This year, the St. Ambroise Montreal Fringe Festival is celebrating its 25th anniversary by putting the “fringe” in fringefest. Featuring over 100 performances in venues that pepper Montreal’s downtown, the Montreal Fringe Fest is boundary-pushing, multi-disciplinary, multi-lingual, and fearless. With shows running until June 21, the two-hour trip from Ottawa is well worth it.
2056: A Dystopian Black Comedy
In the aftershock of a religious-based war, society has organized itself into hard-gotten peace. In 2056, unilingualism and atheism are more than simply a choice: They are mandated, and there is a harsh penalty for disobedience. Two characters, Knut (Sebastien Rajotte) and Madalyn (Humberly Gonzalez), have been sterilized (both in body and in belief) and forced to cohabitate in a derelict apartment on the outskirts of a contaminated city. Both characters repress their mother-tongues for fear of being found deviant even in their own home. But a small slip and the audience soon finds out just how far the puppet strings go.
Keir Cutler’s script bills itself as a “black comedy”, though the comedy plays second fiddle to its Orwellian, dramatic plotline. The play is a convergence of some top-of-mind themes relating to Quebec culture: language rights, the contentious Charter of Values, and even residential schooling. Ultimately, the play ruminates on the role of the interference of government in culture.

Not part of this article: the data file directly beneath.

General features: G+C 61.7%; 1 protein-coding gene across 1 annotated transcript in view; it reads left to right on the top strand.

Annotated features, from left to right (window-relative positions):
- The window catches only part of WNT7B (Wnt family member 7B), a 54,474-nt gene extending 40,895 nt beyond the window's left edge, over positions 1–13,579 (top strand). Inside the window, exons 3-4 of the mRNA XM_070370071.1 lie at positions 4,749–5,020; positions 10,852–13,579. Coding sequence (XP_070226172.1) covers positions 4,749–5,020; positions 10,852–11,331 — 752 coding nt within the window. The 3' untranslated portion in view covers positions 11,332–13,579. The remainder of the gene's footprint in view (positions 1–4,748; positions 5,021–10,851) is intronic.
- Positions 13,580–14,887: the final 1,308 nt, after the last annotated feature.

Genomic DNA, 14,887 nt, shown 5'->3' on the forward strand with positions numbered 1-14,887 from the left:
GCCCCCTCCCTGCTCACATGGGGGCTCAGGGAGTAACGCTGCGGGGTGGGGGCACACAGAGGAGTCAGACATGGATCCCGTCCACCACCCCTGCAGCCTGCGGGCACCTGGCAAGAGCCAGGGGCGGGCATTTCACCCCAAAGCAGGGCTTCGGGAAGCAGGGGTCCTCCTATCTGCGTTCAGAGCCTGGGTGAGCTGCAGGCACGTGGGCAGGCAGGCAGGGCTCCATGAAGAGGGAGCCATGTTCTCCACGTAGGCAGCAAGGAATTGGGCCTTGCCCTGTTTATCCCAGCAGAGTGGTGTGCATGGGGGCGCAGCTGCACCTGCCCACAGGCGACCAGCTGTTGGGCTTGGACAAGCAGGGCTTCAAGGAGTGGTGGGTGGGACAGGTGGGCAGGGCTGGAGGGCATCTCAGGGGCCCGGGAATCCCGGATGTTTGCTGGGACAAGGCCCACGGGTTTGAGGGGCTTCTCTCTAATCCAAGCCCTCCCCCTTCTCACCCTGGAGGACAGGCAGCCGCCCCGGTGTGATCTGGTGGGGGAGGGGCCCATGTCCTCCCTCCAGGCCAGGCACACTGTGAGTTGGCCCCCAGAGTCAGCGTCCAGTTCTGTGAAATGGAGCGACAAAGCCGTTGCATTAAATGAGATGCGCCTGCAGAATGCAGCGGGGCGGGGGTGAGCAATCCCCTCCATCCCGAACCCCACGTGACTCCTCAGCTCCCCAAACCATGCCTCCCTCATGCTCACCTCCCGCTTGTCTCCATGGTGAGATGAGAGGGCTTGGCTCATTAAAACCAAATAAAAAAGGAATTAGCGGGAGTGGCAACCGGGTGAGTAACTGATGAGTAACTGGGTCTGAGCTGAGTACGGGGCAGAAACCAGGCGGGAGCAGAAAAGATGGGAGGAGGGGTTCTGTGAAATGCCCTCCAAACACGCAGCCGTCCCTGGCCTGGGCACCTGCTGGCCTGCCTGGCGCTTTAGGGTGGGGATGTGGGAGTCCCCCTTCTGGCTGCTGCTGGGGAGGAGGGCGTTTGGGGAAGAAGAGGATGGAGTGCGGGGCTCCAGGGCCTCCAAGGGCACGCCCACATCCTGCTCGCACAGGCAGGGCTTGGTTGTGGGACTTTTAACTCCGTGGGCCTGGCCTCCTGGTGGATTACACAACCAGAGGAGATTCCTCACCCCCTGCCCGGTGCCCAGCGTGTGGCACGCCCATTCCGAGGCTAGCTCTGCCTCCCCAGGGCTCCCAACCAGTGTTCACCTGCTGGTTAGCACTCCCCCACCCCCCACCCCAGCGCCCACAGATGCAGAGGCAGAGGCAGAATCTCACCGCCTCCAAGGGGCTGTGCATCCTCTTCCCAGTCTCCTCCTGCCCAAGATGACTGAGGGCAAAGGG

The visual language of the play, from set to costuming, are all quite derivative. However, Cutler manages to break through the doldrums of the dystopian trope by delving into the heart of contemporary cultural politics. What’s more at a mere 60-minutes in length, its trajectory suits the Fringe perfectly.
The play may offer more questions than answers, but it is a production that demonstrates perceptiveness and creativity all the while tackling a complicated subject.
Laureen: Queen of the Tundra
At first you may think that you are at a Canadiana-themed drag-show, but this performance is so much more than that. The cast of Laureen: Queen of the Tundra delivers a variety show that weaves drag, burlesque, confessional, and social commentary into a complex and unabashedly political performance. From gender identity, to missing and murdered Aboriginal women, this show makes it a mission to unearth those dark corners of our society—and to do so with a fine-tuned sense of irony.
Five cast members portray a host of very Canadian icons, from Laureen “The L Word” Harper, to Prime Minister Stephanie Harper, Celine Dion, and plenty more. But this drag-show is much more than meets the eye, which is, incidentally, exactly what the fearless cast of Laureen: Queen of the Tundra want you to know about them, too. Are they one-dimensional? Not even close.
They will distract you with amusing acts only to lasso you with their disarmingly honest testimonials. Irreverent takes on iconic Canadian images are thrust side-by-side against the real-life stories behind the drag-queen. The stories are unexpected, candid, and complex.
The show is zany, laugh-out-loud, and over-the-top…with a side of humanity. The result is incredibly effective theatre.